Population Biology and Detection of the Tobacco Blue Mold Pathogen, Peronospora tabacina.

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Title: Population Biology and Detection of the Tobacco Blue Mold Pathogen, Peronospora tabacina.
Author: Blanco-Meneses, Monica
Advisors: Jean Beagle Ristaino, Committee Chair
Abstract: Peronospora tabacina Adam. is the causal agent of blue mold or downy mildew of tobacco. The pathogen is a fungus-like organism and is a member of the Oomycota. P. tabacina is an obligate parasite restricted to the genus Nicotiana spp. Identification of the pathogen is difficult since symptoms and signs generally occur 6-12 days post inoculation. The spread of the pathogen occurs through aerial long distance dispersal of inoculum and severe epidemics occur yearly in tobacco growing areas of the world. One objective of this work was to develop a real-time Taq Man assay for the detection and quantification of P. tabacina. Optimization of the assay was established at a final concentration of 450nM of primers and 125nM of probe. The assay was useful for detection of the pathogen down to a lower limit of 1fg of DNA. The pathogen could be detected after 4 days post inoculation. The real-time PCR assay was useful for the specific detection of P. tabacina in field samples, artificially inoculated leaves, roots, and systemically infected tobacco seedlings and could be used as a tool for regulatory agencies interested in the detection of the pathogen. A second objective was to examine the genetic structure of the pathogen in North America, Central America, the Caribbean and Europe and determine the direction of migration of the pathogen. The intergenic spacer Igs2 region of the nuclear ribosomal DNA (rDNA) and the Ras-related protein (Ypt1) gene, and the mitochondrial cytochrome c oxidase subunit 2 (cox2 gene) were used. Populations of P. tabacina were characterized by high nuclear diversity, low population division and a possible mixed sexual and asexual reproductive system. Large population size, the mechanism of dispersal, mutation rate and genetic diversity indicate that this pathogen is a high evolutionary risk plant pathogen. An isolation with migration (IM) model was used to study genetic diversity in the U.S./Central America and the Caribbean (CCAM) and the European subpopulations. Results support migration from the CCAM region, Florida and Texas into the northern part of the U.S. including North Carolina. These data validate previous migration reports of the pathogen by the North American Plant Disease Forecasting Center at NCSU. In Europe estimates for the migration of the pathogen from North Central to Western Europe and both these regions to Lebanon support migration reports for the first introductions of the pathogen into Europe. Mitochondrial sequences of P tabacina and Hyaloperonspora parasitica genome were generated using bioinforrmatics approaches and PCR methodology. One quarter of the mitochondrial genome of P. tabacina has been annotated and compared with that of Phytophthora infestans and Hyaloperonospora parasitica. Similarities in direction, arrangement and number of genes and regions have been found. Results from this research will be useful in understanding the evolutionary history of the Oomycetes as well as future population genetics research to investigate how these organisms adapt, survive and attack plants in a changing environment.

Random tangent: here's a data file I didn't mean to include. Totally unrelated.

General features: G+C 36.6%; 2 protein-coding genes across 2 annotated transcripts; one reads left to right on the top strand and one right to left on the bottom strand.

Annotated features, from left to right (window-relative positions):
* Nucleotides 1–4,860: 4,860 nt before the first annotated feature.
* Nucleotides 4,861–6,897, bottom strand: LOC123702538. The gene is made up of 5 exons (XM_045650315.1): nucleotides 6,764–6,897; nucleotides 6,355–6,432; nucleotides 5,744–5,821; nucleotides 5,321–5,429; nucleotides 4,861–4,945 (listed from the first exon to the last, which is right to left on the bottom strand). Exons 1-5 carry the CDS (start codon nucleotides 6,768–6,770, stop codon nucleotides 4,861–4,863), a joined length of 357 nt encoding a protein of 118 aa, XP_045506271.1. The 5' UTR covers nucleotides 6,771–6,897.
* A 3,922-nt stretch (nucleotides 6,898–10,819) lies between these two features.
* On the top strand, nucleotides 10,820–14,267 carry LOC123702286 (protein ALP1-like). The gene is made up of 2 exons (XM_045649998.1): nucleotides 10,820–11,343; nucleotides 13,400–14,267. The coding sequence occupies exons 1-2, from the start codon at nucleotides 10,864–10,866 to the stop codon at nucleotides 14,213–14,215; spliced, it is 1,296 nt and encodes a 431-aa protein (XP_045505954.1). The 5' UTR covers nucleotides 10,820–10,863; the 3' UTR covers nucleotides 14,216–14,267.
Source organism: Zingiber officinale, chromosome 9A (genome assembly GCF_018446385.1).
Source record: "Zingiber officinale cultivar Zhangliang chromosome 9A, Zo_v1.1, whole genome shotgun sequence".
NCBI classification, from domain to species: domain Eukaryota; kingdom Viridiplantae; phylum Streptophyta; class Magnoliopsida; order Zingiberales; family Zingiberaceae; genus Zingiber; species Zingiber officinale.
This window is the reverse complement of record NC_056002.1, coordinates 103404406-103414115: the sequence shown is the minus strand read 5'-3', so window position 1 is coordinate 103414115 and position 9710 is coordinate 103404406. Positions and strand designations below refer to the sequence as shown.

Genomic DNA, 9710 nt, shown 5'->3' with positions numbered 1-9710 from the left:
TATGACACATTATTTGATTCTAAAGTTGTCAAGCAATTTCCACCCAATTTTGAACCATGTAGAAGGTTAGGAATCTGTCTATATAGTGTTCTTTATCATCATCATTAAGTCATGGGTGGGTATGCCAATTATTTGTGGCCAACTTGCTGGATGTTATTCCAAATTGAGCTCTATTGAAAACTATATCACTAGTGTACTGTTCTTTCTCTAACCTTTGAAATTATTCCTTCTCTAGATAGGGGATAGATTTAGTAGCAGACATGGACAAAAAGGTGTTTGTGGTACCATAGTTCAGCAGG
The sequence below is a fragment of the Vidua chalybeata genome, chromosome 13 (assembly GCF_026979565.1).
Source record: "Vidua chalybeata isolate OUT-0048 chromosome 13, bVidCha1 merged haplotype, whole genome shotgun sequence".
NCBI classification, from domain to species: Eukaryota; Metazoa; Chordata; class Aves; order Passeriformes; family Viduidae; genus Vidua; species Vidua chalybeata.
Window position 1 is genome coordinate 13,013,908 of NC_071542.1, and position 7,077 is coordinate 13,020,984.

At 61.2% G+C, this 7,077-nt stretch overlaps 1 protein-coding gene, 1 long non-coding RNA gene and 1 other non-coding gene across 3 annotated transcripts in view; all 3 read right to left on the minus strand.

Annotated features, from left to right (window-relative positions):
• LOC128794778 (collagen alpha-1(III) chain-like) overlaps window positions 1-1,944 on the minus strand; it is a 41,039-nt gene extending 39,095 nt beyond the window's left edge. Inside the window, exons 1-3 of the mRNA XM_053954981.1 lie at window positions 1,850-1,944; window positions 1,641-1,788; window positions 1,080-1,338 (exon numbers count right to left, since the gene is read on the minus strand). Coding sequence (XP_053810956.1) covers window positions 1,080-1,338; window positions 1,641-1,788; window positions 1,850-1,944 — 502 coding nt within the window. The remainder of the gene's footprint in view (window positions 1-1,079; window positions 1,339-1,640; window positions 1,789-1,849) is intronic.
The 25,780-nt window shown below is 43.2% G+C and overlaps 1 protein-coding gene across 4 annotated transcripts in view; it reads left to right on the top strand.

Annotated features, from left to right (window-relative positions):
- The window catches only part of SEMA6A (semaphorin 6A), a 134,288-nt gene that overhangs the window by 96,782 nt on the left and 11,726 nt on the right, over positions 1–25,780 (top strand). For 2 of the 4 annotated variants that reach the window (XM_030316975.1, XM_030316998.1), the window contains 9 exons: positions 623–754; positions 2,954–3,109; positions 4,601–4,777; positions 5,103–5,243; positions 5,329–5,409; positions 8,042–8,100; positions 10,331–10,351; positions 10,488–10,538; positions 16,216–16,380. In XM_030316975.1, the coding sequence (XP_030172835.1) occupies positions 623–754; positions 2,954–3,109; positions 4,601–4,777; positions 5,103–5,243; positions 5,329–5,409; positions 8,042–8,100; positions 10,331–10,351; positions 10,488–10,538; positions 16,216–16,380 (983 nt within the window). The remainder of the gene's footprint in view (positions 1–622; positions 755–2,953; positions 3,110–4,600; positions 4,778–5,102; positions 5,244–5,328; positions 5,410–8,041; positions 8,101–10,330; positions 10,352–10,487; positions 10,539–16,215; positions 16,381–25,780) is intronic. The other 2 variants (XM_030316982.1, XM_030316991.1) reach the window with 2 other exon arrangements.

Date: 2010-04-27
Degree: PhD
Discipline: Plant Pathology
URI: http://www.lib.ncsu.edu/resolver/1840.16/6240

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